Take Advantage of Public Sector Loan Forgiveness

Law school brings its own unique brand of temporary hopelessness to everybody that attends. For me, this feeling came during a meeting for 3Ls who had taken out loans to fund the biggest financial miscalculation of our lives. We were each given our very own folder with pre-filled forms that had our names, loan information, and an ominous number. The vast tonnage of debt clouding the air inside that room made it feel like we were all sitting at the bottom of an ocean.

Obviously, we all eventually find our own way out of student loan debt. Some folks did not incur large obligations to begin with. Others magically landed well-paying jobs out of law school that made the loan payments manageable. Many more lawyers manage to get along using some form of income-based plan, despite its shortcomings. An even smaller percentage of us work full-time in the public sector and have federal student loans that qualify for the Public Sector Loan Forgiveness (PSLF) program.

PSLF is basically saving my ass; it could save yours too.

What is PSLF?

From the Department of Education:

The PSLF Program is intended to encourage individuals to enter and continue to work full-time in public service jobs. Under this program, you may qualify for forgiveness of the remaining balance due on your William D. Ford Federal Direct Loan Program (Direct Loan Program) loans after you have made 120 qualifying payments on those loans while employed full-time by certain public service employers.

Essentially, you go to work full-time for either a city, county, state, tribal or federal agency (including the military), or a qualifying non-profit for ten years. You make on-time, income-based payments each month for ten years, and whatever is left after that time goes poof (and that is a tax-free poof … for now). The program is a pretty solid deal — at least as it stands now (more on this later).

Who Qualifies?

If you are an employee working for a qualified public sector employer for more than thirty hours a week, you qualify. That is it.

Which Loans are Eligible for Forgiveness?

This is where some folks get stuck. The student loan has to be an un-defaulted federal student loan usually taken out under Direct Loans. A few types of loans can be consolidated in order to qualify. The specific qualifying ones can be found on the Department of Education’s info sheet.

How Can You Take Advantage?

First, you have to get yourself a job with a qualifying agency. Much easier said than done, obviously, but the vast array of jobs and qualifying employers at least means there are plenty of options available.

Once you land a job that makes you an eligible public sector employee, the paperwork begins. But if you are reading this, you are likely in the legal profession considering working for a government agency, so pointless paperwork is now the currency of your realm. Get used to it.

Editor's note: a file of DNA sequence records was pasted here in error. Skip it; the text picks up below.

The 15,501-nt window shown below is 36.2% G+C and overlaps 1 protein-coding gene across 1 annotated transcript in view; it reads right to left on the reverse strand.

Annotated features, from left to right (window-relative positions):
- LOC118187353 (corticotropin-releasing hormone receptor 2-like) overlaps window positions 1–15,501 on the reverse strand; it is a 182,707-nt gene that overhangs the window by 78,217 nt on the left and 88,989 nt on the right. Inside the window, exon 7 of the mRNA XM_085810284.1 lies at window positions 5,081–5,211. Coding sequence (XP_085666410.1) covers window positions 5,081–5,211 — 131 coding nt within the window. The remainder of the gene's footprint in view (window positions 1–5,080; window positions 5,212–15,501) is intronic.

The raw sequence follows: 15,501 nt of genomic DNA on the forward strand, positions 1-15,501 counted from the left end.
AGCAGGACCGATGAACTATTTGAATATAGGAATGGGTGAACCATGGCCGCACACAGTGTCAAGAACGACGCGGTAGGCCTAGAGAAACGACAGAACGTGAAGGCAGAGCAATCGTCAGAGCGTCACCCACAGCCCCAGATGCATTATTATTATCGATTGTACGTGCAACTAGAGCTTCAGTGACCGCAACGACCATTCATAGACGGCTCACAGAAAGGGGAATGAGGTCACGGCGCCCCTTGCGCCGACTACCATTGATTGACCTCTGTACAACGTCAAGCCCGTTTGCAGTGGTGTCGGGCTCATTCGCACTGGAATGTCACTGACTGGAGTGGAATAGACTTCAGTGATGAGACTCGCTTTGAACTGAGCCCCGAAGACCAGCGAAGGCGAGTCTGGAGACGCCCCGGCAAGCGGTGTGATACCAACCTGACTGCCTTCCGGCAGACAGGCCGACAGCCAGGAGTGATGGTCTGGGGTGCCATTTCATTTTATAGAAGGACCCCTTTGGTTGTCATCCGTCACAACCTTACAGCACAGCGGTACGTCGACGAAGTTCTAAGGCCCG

While there isn’t a statutory or administrative requirement that you file eligibility paperwork with the Dept. of Education, it is a no-brainer to make sure that you are doing things correctly from the beginning. In order to verify that your job qualifies, that your loans are eligible for forgiveness, and that you are using the appropriate repayment plan for the next 120 months, you will have to provide supporting documentation verifying your job and your income, the latter of which will determine how much you have to pay a month. Then you have to do the same thing again every year.

The Drawbacks

This is not a free lunch by any means. It is a hell of a deal, but you have to confine yourself to a certain job sector for a decade in order to take advantage of it. You also still make income-based payments (under the “Income-Based Repayment” or “Pay-as-You-Earn” framework), which are not insignificant.

There is also a substantial amount of uncertainty surrounding this program right now. The program in its current form is almost certainly not what it will be when loans actually start being forgiven in 2017. Right now, the loan forgiveness that PSLF provides does not come with a tax-bomb on the back end. But the reform measures proposed by the White House might change significant aspects of the non-taxable forgiveness.

President Obama’s proposed 2015 budget proposal also seeks to cap the PSLF amount forgiven at $57,500, which might significantly affect a large number of recent graduates who have relied and made decisions based on the program. Many people smarter than me do not view this proposed cap as retroactive, and guidance from the Dept. of Ed appears to indicate that any loans taken out prior to 2015 would be grandfathered in to the old PSLF. However, no one at the Dept. of Education has actually confirmed this. While the proposed changes are simply recommendations at this point, it is not a good omen for future applicants.

The point is, nobody knows for sure what the actual program will look like by the time we each make our 120th payment. Optimistically, once you get into the program you are protected, and any sort of retroactive legislation would be unprecedented. Still, that is cold comfort for those of us who have altered careers, made drastic decisions and even moved states for government positions based on the premise that our big bad loans might someday go away.

Student loan debt in this country has become what Elizabeth Warren calls an “economic emergency.” And in emergencies, we sometimes have to take drastic corrective measures. The PSLF might be the last and best corrective measure that many of us have available. And if you are eligible to take advantage of it, you should strongly consider it.

Despite the uncertainty, the opportunity costs and the commitment to the public sector for a large chunk of your prime working years, the PSLF could be the one thing that makes that costly 3-year trip to law school actually worth it.

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